« Home | Bureau of National Affairs Army Researchers' Plan ... » | 3 Allege Reprisals Over Smallpox Shots » | Forced To Withdraw Drug Company Immunity From 2002... » | GAO: Shots Led to Military Attrition » | Anthrax: FDA Halts Use of Older Vaccine Doses » | Anthrax vaccine maker says future in doubt » | Anthrax Vaccine Manufacturer Battles Suit » | Army educates forces on anthrax vaccine » | FEDERAL OFFICIALS ANNOUNCE ANTHRAX VACCINE POLICY » | Man Says Anthrax Vaccine Harming His Health »

Marine who refused the vaccination could face prison time

By Jeanette Steele

CAMP PENDLETON – Cpl. Anthony Fusco has become the first San Diego County-based Marine to face court-martial for refusing the anthrax vaccination since the military resumed the controversial program last fall.

Fusco, a switchboard operator, said he believes the vaccine isn't safe, based on his Internet research.

"They haven't really done any studies on long-term side effects," Fusco, 22, said in an interview. "I believe it's your own body. It's your own right to put something in your body."

Fusco, a Santa Clarita native, was charged this month with disobeying a lawful order and probably will go to a special court-martial in February, he said. If convicted, his maximum sentence would be a year in military prison and a bad-conduct discharge.

Fusco is the only member of the 45,000-person 1st Marine Expeditionary Force charged with refusing since the vaccinations resumed, said 1st Lt. Dan Rawson, a Camp Pendleton spokesman.

For the military community, it is an old debate coming to the forefront again.

Fusco is accused of the same offense that at least 37 service members were convicted of when they refused inoculations in the late 1990s. The Pentagon largely suspended its anthrax vaccination program in 2001 because of low supply from troubled manufacturer BioPort Corp. of Michigan.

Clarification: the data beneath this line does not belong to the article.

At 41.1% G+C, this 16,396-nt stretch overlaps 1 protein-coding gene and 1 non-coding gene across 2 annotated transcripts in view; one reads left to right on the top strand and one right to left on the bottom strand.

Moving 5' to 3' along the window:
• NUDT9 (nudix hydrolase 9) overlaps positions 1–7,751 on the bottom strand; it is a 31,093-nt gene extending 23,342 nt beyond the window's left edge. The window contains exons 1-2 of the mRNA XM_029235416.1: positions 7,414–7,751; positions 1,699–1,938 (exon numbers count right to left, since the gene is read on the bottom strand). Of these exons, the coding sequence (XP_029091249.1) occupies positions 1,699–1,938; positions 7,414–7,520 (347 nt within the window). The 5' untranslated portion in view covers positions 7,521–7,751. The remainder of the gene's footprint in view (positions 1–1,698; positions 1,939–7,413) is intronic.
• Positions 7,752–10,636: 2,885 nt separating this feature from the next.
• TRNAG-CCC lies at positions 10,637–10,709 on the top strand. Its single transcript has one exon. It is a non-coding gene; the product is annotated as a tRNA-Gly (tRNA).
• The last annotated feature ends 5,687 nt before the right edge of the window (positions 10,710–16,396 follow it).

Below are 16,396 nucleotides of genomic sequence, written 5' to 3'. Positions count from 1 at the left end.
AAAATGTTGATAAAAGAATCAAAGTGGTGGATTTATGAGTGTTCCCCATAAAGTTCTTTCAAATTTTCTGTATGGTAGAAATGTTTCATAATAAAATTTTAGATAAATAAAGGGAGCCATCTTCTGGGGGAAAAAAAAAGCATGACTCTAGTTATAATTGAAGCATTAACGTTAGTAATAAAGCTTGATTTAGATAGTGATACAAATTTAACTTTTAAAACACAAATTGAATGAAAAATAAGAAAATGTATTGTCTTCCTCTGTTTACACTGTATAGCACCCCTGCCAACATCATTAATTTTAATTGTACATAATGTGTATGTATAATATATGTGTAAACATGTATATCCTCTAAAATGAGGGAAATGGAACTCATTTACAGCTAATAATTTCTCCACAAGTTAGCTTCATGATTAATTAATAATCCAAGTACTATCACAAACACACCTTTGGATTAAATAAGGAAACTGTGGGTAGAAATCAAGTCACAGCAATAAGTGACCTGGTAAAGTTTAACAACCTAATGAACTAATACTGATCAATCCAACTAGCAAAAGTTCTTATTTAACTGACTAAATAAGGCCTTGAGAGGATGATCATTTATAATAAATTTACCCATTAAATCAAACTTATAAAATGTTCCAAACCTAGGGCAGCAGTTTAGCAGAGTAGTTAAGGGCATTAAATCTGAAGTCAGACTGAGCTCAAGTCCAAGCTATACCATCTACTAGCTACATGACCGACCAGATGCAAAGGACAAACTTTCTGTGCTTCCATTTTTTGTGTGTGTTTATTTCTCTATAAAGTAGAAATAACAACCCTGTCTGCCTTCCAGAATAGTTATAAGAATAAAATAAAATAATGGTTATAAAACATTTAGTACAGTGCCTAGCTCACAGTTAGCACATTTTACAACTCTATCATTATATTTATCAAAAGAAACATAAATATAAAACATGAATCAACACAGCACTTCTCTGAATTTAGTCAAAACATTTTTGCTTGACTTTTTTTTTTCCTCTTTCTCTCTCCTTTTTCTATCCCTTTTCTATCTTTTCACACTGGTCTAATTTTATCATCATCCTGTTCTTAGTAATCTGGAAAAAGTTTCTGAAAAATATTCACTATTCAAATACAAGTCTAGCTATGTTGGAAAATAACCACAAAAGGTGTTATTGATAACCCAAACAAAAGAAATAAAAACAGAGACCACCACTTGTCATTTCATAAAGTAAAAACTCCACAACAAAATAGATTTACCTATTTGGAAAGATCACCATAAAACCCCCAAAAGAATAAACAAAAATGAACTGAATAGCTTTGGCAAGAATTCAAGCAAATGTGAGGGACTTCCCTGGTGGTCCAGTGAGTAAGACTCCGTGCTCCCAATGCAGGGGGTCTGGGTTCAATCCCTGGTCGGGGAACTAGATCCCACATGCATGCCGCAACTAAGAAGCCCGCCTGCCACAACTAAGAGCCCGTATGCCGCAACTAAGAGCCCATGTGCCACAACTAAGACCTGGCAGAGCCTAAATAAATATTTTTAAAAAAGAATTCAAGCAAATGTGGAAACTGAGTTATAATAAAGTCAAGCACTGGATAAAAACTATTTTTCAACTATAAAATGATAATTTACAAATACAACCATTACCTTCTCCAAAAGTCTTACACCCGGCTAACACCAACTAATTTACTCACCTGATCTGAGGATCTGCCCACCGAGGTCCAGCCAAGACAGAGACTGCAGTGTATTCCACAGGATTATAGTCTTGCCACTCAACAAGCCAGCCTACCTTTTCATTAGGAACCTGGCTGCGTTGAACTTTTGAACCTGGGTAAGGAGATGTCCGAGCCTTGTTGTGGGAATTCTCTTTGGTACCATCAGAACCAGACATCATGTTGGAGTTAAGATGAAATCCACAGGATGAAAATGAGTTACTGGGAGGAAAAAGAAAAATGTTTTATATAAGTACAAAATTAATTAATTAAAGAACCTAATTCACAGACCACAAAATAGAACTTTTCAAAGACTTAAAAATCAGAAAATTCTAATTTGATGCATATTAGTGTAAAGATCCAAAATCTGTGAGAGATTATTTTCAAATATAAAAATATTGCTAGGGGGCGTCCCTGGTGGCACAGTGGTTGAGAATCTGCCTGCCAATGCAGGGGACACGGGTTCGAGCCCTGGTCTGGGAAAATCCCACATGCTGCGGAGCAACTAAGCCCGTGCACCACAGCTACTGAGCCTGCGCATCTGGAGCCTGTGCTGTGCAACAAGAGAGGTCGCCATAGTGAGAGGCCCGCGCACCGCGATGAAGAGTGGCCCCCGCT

With a potential war against Iraq, the Marines in September began inoculating troops bound for the Middle East and Southwest Asia.

All members of the 1st Marine Expeditionary Force at Camp Pendleton and Miramar Marine Corps Air Station are expected to get the shot if they might deploy.

The anthrax bacterium can be deadly, especially when inhaled. Spores enter the lungs and migrate to lymph nodes, where they produce lethal toxins that destroy vital organs. Five Americans died in late 2001 when anthrax-laced letters circulated through the postal system.

Rawson said the Marine Corps has tried to educate troops about the safety of the vaccine – the same version given to service members in the late 1990s.

"Whenever a Marine thinks about refusing the anthrax vaccine, that refusal is thought to be a misunderstanding of the purpose and efficacy of the vaccination," he said.

"The Marine is given multiple opportunities to sit down one on one with a number of individuals in the chain of command and learn and have his questions answered. If that fails, charges can be brought."

Fusco said he fears the vaccine might cause autoimmune diseases and birth defects when he and his wife decide to have children.

He studied a Web site called www.majorbates.com, which is a collection of articles and documents about the vaccine. The site is run by retired Air Force reservist Lt. Col. John Richardson, who launched it in 2000 after fruitless attempts to get the military to change its mandatory vaccine policy.

Richardson disputes the military's claims of the vaccine's safety.

"Objective information makes me believe it's not safe," he said yesterday. "I've talked to victims."

Fusco, who joined the Marine Corps in 1999 during the height of the earlier courts-martial, said he had never heard of the controversy until he was offered the shot, if he wanted it, while stationed in Japan later that year. He declined.

In December, he was ordered to be inoculated when his 13th Marine Expeditionary Unit was scheduled for a six-month deployment to the Persian Gulf in June. He refused.

Fusco said he was removed from his unit and initially was offered nonjudicial punishment, which he intended to accept to avoid a negative discharge. With hopes of becoming a police officer, he worries that a bad-conduct discharge could hurt his chances.

Then his superiors told him the deal was off, Fusco said. Now he has been told he faces a special court-martial, the second-highest kind of military trial.

Fusco said he still hopes for a less-severe general discharge. But if he doesn't get it, he won't be sorry.

"Even if it's hard for me, I'll do my own business or something," Fusco said. "I'll make it.

"I still don't hate the Marine Corps. I just think what they are doing is very wrong."